Log In

Reset Password
News Local News Nation & World New Mexico Education

Closing the gap

STEM program aims to give girls a boost in science, math fields

Cheetos frozen in liquid nitrogen. The static electricity machine. Skulls to measure, and beakers bubbling over with dry ice.

It was girls gone wild May 21 at the Powerhouse Science Center – not in the party way but in the “having a blast building things and seeing how experiments work” way. The event, for girls only, was designed by the center’s staff, in collaboration with Girl Scouts, to help girls gain a passion for science, technology, engineering and mathematics – the STEM disciplines. STEM careers tend to pay about 33 percent more than careers in other fields with similar education levels, but they are areas where women are severely underrepresented.

The Women’s Foundation, which is focusing on STEM education as one of its main thrusts to give women more career options, awarded $75,000 in grants around the state this year to innovative programs designed to bring more girls to a passion for STEM. One of the grants was used for the Powerhouse Science Center’s evening.

“We don’t have a huge budget for this,” said Louise Atkinson, president of the foundation, “but it was doubled from last year. We’ve always been committed to STEM, but when we released a (request for proposal), we had a huge amount of responses, and we saw the need.”

The Powerhouse evening was designed around a group of female role models, ranging from doctors and nurses to architects and foresters. In addition to creating the experiments to show what they do, the women shared stories from their professions, talked about how they had gotten started and gave examples of the cool things they get to do in their jobs.

They also gave advice for right now.

“Last week, we did rockets here,” said Jen Lokey, STEM educator and mad scientist at the center, “and I saw the girls hang back while the boys got right in there. I often see girls take a back seat because they’re afraid to fail, and science is about failing many, many times.”

The importance of math and paying attention throughout school was stressed by all of them.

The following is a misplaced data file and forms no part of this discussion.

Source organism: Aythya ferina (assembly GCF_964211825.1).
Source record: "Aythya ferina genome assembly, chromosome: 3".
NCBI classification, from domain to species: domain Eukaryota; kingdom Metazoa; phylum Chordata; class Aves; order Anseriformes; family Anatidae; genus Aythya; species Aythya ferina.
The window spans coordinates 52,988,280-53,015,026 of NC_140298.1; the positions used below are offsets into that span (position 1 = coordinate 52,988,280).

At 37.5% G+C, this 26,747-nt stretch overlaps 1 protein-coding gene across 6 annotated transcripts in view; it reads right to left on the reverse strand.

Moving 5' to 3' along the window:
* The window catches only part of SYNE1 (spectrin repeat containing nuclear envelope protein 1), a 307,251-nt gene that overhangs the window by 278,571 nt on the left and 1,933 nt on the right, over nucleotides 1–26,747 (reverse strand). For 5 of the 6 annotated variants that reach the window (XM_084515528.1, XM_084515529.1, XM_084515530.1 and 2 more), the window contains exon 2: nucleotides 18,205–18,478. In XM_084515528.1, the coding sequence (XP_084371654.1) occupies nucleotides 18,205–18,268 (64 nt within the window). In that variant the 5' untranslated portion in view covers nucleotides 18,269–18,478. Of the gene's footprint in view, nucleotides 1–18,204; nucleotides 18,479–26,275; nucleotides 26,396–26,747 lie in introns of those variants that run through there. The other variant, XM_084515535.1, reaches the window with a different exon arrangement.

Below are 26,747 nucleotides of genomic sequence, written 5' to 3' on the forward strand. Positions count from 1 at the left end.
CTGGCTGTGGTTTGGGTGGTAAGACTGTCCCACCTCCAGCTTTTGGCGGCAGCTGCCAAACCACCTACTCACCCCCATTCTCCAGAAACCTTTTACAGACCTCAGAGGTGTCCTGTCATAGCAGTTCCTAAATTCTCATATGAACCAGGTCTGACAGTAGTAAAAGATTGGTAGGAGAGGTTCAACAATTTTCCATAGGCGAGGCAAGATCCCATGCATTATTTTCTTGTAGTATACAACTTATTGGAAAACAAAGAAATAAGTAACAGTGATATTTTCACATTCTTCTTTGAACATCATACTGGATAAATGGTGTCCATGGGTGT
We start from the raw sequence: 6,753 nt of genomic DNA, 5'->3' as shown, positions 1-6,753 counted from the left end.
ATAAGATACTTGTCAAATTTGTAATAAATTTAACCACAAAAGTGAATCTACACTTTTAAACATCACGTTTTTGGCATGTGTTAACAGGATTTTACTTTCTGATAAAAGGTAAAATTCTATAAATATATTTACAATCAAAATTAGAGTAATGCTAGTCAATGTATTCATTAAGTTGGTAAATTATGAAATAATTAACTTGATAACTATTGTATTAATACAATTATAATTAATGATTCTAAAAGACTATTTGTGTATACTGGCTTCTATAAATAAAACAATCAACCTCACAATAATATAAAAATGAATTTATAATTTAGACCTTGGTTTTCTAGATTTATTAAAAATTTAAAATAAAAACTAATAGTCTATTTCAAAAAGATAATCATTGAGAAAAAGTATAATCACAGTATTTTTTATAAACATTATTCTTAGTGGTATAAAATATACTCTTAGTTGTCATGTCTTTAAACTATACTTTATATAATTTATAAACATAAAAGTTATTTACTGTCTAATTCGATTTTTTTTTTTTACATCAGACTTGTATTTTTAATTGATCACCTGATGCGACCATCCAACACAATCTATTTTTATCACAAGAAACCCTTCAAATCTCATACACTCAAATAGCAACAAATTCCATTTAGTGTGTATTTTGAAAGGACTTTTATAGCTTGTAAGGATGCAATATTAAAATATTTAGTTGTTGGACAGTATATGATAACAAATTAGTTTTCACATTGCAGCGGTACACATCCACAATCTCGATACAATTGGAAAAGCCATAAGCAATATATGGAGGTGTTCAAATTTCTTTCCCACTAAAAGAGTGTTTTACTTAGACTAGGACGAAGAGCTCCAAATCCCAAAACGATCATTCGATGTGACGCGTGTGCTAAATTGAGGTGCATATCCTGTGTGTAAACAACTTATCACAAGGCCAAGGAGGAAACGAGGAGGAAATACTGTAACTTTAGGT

“We launched satellites in the fall, and I had problems with my circuit,” said Katie Dudley, a Durango High School graduate and aerospace engineering student at the University of Colorado at Boulder. “If I’d paid more attention in elementary school, it would have saved me a lot of time. You can do anything the guys can do – it’s not a guy thing or a girl thing.”

By the numbers

Statistics from the 2012 ACT Profile Reports show there is still quite bit of work to be done, because less than half of both boys and girls leaving high school have the skills and knowledge to meet college readiness standards in math and science. College readiness means a 50 percent chance of earning a “B” or higher or a 75 percent chance of earning a “C” or higher.

Boys in Colorado came in at 44 percent in math, while girls were at 38 percent; and boys were at 34 percent in science, while girls were at 28 percent of college readiness standards.

It’s still too soon to tell how District 9-R is doing, said Julie Snider-Popp, spokeswoman for the district, because the students who are now being exposed to more math and science in elementary school haven’t made it to Durango High School and the ACT tests yet. Students at Park Elementary are getting an extra dose of technology, she said, and at Riverview Elementary, students leave their regular classrooms and go to a classroom and teacher dedicated only to science.

“Our partners, Durango Nature Studies, the Powerhouse (Science Center), the Durango Public Library, all bring in great programs to our schools,” she said. “But transportation is a great barrier to access to after-school programs. Sometimes students just can’t participate because they need to get home on the bus.”